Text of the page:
Cow Pasture Virtual Reality

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Good fences make good neighbors . . . .

A recent piece in the Wall Street Journal “Startups Give Livestock Fencing a Jolt – April 8, 2018″ seemed far-fetched, amusing and downright silly.  One of the latest technology start-ups is devoted to high-tech collars for cattle, sheep, goats and other livestock to round-up and relocate the animals using electric shocks and audio signals to direct movement.  The goal appears to be to eliminate fencing, which in the U.S. “cost $300 million last year,” and to give more control of pastures and animals.  Now what could be wrong with that?

Imagine–a virtual fence that the bossies won’t cross because they have been conditioned by electric signals not to.  Only critical requirements are a large supply of solar-powered collars (only $155 per collar for each cow, sheep, goat, or whatever,)  and an internet or mobile phone connection.  The companies producing the collars claim shifting a herd can be as easy as drawing a line on a smart phone app.  Really?  I can see the protests coming from People for the Ethical Treatment of animals or PETA (known in some parts as People Eating Tasty Animals!)

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Mama and baby boy . . . .

What is to happen to the cowboys and cowgirls, herders, dogs and even helicopters that are currently employed to gather herds of livestock for branding, pasture relocation and shipping in the fall?  I can see it now.  Mother cows standing in a virtual corral as their bawling, howling babies are thrown to the ground, vaccinated, castrated, branded and turned loose crying pitifully for their mamas.  Same scene come weaning time.  Anyone who has spent time with a mother cow separated from her baby will understand what I am getting at.  Virtual fencing around the bull pasture?  Are they kidding?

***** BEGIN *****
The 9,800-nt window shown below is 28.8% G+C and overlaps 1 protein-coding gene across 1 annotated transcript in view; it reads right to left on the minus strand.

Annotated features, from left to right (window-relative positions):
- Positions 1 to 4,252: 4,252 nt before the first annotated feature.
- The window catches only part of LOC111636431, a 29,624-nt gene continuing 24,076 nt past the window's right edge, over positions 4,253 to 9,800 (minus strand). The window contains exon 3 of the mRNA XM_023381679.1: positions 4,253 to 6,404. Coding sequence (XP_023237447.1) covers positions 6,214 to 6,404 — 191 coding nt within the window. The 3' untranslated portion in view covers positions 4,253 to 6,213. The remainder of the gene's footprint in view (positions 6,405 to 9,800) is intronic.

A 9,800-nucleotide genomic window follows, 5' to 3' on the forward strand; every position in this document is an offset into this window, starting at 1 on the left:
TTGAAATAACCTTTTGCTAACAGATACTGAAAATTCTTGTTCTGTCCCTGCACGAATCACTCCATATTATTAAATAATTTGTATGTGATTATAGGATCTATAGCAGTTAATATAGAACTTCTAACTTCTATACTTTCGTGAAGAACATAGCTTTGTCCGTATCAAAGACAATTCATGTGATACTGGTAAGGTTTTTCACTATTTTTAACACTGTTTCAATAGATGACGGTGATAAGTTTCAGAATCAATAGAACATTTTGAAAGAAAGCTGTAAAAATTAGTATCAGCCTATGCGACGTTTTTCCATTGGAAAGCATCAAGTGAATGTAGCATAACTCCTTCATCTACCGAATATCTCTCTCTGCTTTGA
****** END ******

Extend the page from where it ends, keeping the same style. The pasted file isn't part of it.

My technical know-how simply doesn’t stretch far enough to understand how the annual migration to the Big Horn Mountains will play out.  The stock trail is fenced with real barbed wire for a good reason.  I challenge some computer geek to keep everybody in line to prevent commingling with other herds long the route.  That should take some app!

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Don’t mess with me! . . . .

I am reminded of my dad’s colorful description of our cattle drive to summer pasture when a couple of guys on motorcycles chose an inopportune time to plow through our herd, scattering cows in ten directions.  The air turned blue with invective as the day was spent rounding up spooked cows.  I doubt very much if a smart phone app would have been much help.

Dad usually managed the drive each year with the help of a lead cow who was his prize assistant (the term “bell cow” must have come from this tradition) and the 60+mile journey up the mountain and back down usually came off without a hitch.  I think placing our faith in a smart old lead cow will have a better return than putting electric collars on everyone and expecting some farmer or rancher with five thumbs on each hand to sort it all out.

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